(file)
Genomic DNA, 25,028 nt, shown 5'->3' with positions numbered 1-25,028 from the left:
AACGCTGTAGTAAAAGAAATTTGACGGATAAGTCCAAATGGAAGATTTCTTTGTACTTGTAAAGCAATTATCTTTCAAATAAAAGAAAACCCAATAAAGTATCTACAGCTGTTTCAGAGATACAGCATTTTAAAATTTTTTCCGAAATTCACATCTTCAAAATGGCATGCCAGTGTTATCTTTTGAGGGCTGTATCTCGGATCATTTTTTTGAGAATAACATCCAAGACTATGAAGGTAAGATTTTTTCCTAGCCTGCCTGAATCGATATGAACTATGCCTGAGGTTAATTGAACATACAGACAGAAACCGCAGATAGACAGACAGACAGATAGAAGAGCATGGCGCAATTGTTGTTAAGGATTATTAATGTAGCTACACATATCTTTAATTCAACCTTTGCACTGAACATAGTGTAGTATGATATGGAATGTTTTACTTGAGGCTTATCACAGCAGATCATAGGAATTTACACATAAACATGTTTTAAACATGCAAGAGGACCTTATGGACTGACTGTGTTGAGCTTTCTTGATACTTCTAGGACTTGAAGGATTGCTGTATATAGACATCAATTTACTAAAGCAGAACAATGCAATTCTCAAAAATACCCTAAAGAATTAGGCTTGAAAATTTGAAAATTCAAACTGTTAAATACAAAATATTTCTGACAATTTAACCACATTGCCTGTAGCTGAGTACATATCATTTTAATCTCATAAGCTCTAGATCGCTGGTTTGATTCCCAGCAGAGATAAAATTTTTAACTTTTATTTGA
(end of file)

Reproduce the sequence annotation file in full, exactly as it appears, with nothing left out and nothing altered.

Genomic DNA, 25,028 nt, shown 5'->3' with positions numbered 1-25,028 from the left:
AACGCTGTAGTAAAAGAAATTTGACGGATAAGTCCAAATGGAAGATTTCTTTGTACTTGTAAAGCAATTATCTTTCAAATAAAAGAAAACCCAATAAAGTATCTACAGCTGTTTCAGAGATACAGCATTTTAAAATTTTTTCCGAAATTCACATCTTCAAAATGGCATGCCAGTGTTATCTTTTGAGGGCTGTATCTCGGATCATTTTTTTGAGAATAACATCCAAGACTATGAAGGTAAGATTTTTTCCTAGCCTGCCTGAATCGATATGAACTATGCCTGAGGTTAATTGAACATACAGACAGAAACCGCAGATAGACAGACAGACAGATAGAAGAGCATGGCGCAATTGTTGTTAAGGATTATTAATGTAGCTACACATATCTTTAATTCAACCTTTGCACTGAACATAGTGTAGTATGATATGGAATGTTTTACTTGAGGCTTATCACAGCAGATCATAGGAATTTACACATAAACATGTTTTAAACATGCAAGAGGACCTTATGGACTGACTGTGTTGAGCTTTCTTGATACTTCTAGGACTTGAAGGATTGCTGTATATAGACATCAATTTACTAAAGCAGAACAATGCAATTCTCAAAAATACCCTAAAGAATTAGGCTTGAAAATTTGAAAATTCAAACTGTTAAATACAAAATATTTCTGACAATTTAACCACATTGCCTGTAGCTGAGTACATATCATTTTAATCTCATAAGCTCTAGATCGCTGGTTTGATTCCCAGCAGAGATAAAATTTTTAACTTTTATTTGA